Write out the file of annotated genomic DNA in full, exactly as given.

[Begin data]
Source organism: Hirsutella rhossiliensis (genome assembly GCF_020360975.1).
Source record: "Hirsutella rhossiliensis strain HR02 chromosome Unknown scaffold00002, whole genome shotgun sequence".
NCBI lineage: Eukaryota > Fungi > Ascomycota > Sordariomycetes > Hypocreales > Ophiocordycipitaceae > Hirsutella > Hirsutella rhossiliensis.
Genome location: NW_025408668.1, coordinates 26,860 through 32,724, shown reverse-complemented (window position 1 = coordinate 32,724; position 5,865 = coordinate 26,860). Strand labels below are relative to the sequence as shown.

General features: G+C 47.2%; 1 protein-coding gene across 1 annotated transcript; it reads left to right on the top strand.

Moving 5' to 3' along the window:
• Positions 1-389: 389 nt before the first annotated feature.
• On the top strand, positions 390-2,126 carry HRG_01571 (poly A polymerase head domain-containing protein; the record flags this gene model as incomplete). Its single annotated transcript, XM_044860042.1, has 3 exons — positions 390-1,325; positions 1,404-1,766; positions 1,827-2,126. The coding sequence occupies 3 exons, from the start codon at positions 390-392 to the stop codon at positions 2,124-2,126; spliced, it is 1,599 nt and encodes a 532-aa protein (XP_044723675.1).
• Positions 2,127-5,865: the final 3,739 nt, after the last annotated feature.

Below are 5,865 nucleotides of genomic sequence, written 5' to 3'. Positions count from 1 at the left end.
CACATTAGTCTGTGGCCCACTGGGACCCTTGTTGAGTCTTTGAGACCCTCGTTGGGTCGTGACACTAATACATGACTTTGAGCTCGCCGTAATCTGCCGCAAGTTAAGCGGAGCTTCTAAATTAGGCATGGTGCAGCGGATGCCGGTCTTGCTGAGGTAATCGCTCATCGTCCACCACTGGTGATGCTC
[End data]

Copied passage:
Source organism: Hirsutella rhossiliensis (genome assembly GCF_020360975.1).
Source record: "Hirsutella rhossiliensis strain HR02 chromosome Unknown scaffold00002, whole genome shotgun sequence".
NCBI lineage: Eukaryota > Fungi > Ascomycota > Sordariomycetes > Hypocreales > Ophiocordycipitaceae > Hirsutella > Hirsutella rhossiliensis.
Genome location: NW_025408668.1, coordinates 26,860 through 32,724, shown reverse-complemented (window position 1 = coordinate 32,724; position 5,865 = coordinate 26,860). Strand labels below are relative to the sequence as shown.

General features: G+C 47.2%; 1 protein-coding gene across 1 annotated transcript; it reads left to right on the top strand.

Moving 5' to 3' along the window:
• Positions 1-389: 389 nt before the first annotated feature.
• On the top strand, positions 390-2,126 carry HRG_01571 (poly A polymerase head domain-containing protein; the record flags this gene model as incomplete). Its single annotated transcript, XM_044860042.1, has 3 exons — positions 390-1,325; positions 1,404-1,766; positions 1,827-2,126. The coding sequence occupies 3 exons, from the start codon at positions 390-392 to the stop codon at positions 2,124-2,126; spliced, it is 1,599 nt and encodes a 532-aa protein (XP_044723675.1).
• Positions 2,127-5,865: the final 3,739 nt, after the last annotated feature.

Below are 5,865 nucleotides of genomic sequence, written 5' to 3'. Positions count from 1 at the left end.
CACATTAGTCTGTGGCCCACTGGGACCCTTGTTGAGTCTTTGAGACCCTCGTTGGGTCGTGACACTAATACATGACTTTGAGCTCGCCGTAATCTGCCGCAAGTTAAGCGGAGCTTCTAAATTAGGCATGGTGCAGCGGATGCCGGTCTTGCTGAGGTAATCGCTCATCGTCCACCACTGGTGATGCTC